Pandemic flu harder to survive in poor nations: WHO

* Patients developing severe disease need costly care

The H1N1 flu virus (red) in a microscopic image. REUTERS/Yoshihiro Kawaoka/University of Wisconsin-Madiso/Handout

* Nearly certain “devastating impact” in poor countries

GENEVA (Reuters) - H1N1 influenza is “a virus of extremes” likely to cause far more deaths in poor countries than affluent ones, the head of the World Health Organization said on Tuesday.

WHO Director-General Margaret Chan said the pandemic flu virus caused mild symptoms in most patients, the overwhelming majority of whom recover fully within a week and without medical treatment.

But she warned the small subset of patients who developed serious illness from the strain widely known as “swine flu” needed very specialized, intensive care to survive infection.

“Clinically, this is a virus of extremes. It does not seem to have a middle ground,” she told a WHO regional meeting in Copenhagen, according to the text of her remarks.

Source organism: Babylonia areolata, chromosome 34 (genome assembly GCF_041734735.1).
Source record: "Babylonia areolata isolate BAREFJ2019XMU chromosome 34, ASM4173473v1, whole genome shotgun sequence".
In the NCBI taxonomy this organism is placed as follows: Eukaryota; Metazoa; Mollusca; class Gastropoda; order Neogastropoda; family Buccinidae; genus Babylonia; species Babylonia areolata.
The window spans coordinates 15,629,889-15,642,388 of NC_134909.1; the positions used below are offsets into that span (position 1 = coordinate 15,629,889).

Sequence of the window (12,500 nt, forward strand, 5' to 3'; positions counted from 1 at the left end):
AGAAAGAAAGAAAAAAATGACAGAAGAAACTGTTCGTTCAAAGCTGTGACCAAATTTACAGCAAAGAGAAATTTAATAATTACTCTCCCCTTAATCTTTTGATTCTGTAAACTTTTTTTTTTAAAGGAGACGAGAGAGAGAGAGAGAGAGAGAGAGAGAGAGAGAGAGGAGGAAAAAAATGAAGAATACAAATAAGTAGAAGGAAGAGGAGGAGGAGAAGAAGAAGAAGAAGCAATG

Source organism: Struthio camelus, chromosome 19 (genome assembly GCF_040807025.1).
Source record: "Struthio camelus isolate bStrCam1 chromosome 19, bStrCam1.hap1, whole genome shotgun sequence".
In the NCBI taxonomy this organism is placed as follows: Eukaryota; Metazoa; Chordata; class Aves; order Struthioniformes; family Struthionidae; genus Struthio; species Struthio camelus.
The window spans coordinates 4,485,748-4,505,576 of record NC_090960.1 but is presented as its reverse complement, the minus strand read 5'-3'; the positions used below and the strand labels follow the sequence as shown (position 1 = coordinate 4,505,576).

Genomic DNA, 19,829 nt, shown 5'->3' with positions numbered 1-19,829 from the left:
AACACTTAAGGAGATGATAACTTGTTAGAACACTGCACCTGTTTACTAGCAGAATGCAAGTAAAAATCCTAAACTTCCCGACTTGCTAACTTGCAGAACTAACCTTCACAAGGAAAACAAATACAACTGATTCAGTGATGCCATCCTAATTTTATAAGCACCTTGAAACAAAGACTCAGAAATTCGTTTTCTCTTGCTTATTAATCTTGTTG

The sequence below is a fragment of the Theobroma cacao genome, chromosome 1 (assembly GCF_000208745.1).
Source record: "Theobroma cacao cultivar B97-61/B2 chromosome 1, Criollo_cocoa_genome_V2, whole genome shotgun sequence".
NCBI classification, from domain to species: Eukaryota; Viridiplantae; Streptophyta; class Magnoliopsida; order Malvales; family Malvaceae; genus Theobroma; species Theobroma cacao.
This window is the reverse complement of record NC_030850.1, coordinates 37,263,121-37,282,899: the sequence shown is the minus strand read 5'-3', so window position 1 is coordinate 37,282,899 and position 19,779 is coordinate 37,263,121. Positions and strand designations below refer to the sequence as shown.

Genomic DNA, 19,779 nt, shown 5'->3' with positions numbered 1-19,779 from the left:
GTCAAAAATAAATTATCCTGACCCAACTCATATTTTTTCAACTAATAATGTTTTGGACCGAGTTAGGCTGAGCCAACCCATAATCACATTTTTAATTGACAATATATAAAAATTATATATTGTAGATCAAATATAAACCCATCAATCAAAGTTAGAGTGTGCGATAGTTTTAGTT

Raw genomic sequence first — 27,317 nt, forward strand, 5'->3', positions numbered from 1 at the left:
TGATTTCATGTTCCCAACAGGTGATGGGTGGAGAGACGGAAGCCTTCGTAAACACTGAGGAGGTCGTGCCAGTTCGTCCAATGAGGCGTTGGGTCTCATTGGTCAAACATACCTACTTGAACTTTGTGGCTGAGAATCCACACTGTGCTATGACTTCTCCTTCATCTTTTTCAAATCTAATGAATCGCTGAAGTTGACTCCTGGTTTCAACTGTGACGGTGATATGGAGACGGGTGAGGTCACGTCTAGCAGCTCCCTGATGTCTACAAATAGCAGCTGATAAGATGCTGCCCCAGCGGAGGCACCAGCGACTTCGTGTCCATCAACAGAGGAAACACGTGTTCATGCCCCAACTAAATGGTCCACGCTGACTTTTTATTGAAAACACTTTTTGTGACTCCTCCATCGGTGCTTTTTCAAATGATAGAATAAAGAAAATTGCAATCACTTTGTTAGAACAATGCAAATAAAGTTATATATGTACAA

Pregnant women, diabetics and those with stressed immune systems have been most vulnerable to severe infection from H1N1, which was discovered in North America in April and declared a global pandemic in June.

Chan said that such patients “will be in grave danger” in countries lacking adequate hospitals, doctors, nurses, antivirals, vaccines, and clean water.

“The same virus that causes manageable disruption in affluent countries will almost certainly have a devastating impact in countries with too few health facilities and staff, no regular supplies of essential medicines, little diagnostic and laboratory capacity, and vast populations with no access to safe water and sanitation,” she said.

“For these populations, advice such as wash your hands, call your doctor, or rush to the emergency ward will mean very little,” the former Hong Kong health director stressed.

Such guidance has dominated the official H1N1 response in wealthy nations, where authorities have been watching for severe infections and contemplating school closures as a way to slow the transmission of the virus.

The WHO has estimated that 2 billion people could eventually catch the new strain and governments worldwide are scrambling to secure access to vaccines under development by pharmaceutical companies including Novartis, GlaxoSmithKline, Sanofi-Aventis and Solvay.

Editing by Stephanie Nebehay